Prayer is an important activity in Christianity, and there are several different forms of Christian prayer.
Christian prayers are diverse: they can be completely spontaneous, or read entirely from a text, like the Anglican Book of Common Prayer. The most common prayer among Christians is the "Lord's Prayer", which according to the gospel accounts (e.g. Matthew 6:9-13) is how Jesus taught his disciples to pray. "The Lord's Prayer" is a model for prayers of adoration, confession and petition in Christianity.
Partial translations of the Bible into languages of the English people can be traced back to the end of the 7th century, including translations into Old English and Middle English. More than 450 versions have been created over time.
The Sermon on the Mount (anglicized from the Matthean Vulgate Latin section title: Sermo in monte) is a collection of sayings and teachings of Jesus, which emphasizes his moral teaching found in the Gospel of Matthew (chapters 5, 6 and 7). It is the first of the Five Discourses of Matthew and takes place relatively early in the Ministry of Jesus after he has been baptized by John the Baptist and preached in Galilee.
The Sermon is the longest piece of teaching from Jesus in the New Testament, and has been one of the most widely quoted elements of the Canonical Gospels. It includes some of the best known teachings of Jesus, such as the Beatitudes, and the widely recited Lord's Prayer. To most believers in Jesus, the Sermon on the Mount contains the central tenets of Christian discipleship.
The Latin phrase in saecula saeculorum expresses the idea of eternity, and is literally translated as "in a century of centuries." It is biblical, taken from the Vulgate translation of the New Testament, translating the Greek phrase "εἰς τοὺς αἰῶνας τῶν αἰώνων". The usual English translation is "for ever and ever", but in Ephesians 3:21, the KJV notably has "world without end". Neither translation is literal, as the time span invoked is not literally eternity but multiple aiōnes in Greek, translated as saecula in Latin, and elevated to "aiōnes of aiōnes" or "saecula of saecula". The saeculum in Roman antiquity was the potential maximal human lifespan, or roughly a century, and so another interpretation would be "for a lifetime of lifetimes." The original meaning of aiōn was comparable, and it is so used in Homer and Hesiod.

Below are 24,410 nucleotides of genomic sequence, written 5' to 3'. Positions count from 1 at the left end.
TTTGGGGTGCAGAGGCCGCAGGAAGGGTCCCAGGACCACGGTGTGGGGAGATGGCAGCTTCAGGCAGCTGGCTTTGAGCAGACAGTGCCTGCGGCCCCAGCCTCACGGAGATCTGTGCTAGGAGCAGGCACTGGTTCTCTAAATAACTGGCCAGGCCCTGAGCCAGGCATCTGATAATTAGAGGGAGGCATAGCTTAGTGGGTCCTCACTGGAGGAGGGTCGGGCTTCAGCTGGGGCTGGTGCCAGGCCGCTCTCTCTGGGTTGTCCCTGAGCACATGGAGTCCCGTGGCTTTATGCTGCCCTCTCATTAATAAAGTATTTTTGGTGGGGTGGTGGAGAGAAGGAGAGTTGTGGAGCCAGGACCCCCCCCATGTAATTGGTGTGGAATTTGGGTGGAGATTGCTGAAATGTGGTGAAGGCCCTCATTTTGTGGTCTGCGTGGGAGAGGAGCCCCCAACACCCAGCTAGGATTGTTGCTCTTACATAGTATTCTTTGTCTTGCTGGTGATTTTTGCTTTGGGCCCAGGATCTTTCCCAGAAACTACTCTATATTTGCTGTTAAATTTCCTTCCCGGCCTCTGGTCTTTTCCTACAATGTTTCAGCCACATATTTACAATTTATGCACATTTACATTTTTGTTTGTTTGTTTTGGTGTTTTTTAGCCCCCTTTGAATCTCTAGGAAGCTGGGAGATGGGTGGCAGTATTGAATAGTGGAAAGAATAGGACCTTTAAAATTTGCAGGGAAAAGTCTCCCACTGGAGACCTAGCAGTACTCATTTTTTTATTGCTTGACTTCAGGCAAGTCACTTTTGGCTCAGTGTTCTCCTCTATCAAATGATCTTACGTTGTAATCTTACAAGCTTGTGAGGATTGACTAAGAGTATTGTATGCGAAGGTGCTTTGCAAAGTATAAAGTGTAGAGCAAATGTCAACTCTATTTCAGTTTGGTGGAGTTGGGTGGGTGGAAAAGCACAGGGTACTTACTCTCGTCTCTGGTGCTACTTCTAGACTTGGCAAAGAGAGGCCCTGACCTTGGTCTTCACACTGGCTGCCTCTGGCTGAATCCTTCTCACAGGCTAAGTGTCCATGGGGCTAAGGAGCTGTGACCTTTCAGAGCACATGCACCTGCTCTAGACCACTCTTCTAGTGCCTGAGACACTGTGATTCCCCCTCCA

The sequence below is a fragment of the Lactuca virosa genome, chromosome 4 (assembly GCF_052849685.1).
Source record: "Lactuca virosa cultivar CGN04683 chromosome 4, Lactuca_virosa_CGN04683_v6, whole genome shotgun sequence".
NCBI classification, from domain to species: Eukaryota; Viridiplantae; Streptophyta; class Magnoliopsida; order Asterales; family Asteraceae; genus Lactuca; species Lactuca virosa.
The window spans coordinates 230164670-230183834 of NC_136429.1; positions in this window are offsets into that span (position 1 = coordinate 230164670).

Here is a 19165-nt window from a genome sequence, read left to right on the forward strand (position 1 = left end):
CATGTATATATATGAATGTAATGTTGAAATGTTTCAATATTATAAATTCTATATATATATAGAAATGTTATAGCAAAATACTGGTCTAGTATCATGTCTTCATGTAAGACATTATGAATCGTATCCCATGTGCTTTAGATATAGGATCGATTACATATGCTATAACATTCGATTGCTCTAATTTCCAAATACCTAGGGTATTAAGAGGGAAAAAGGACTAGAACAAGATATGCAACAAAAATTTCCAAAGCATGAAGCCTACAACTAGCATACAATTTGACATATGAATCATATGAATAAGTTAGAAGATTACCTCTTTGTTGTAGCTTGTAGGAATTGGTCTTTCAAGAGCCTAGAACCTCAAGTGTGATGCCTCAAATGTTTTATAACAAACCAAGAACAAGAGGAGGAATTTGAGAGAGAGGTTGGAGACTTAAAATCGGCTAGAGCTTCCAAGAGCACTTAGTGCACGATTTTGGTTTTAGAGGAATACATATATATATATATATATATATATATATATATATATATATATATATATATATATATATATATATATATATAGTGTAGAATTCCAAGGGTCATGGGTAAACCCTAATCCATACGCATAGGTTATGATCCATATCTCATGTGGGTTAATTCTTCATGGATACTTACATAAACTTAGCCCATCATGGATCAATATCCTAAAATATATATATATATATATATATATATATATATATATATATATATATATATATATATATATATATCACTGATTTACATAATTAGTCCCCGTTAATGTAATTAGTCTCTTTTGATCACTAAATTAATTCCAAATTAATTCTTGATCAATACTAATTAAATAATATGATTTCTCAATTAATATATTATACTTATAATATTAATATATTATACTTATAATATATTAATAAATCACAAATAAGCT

Some alternative English translations aim at greater literalness in their rendition of Ephesians 3:21: Young's Literal Translation and the Darby Translation have "of the age of the ages", Webster's Revision has "throughout all ages" while the New Living Translation has "through endless ages". In many modern English-language translations of eastern orthodox texts, such as the Divine Liturgy of St. John Chrysostom the phrase is often translated as 'unto ages of ages' .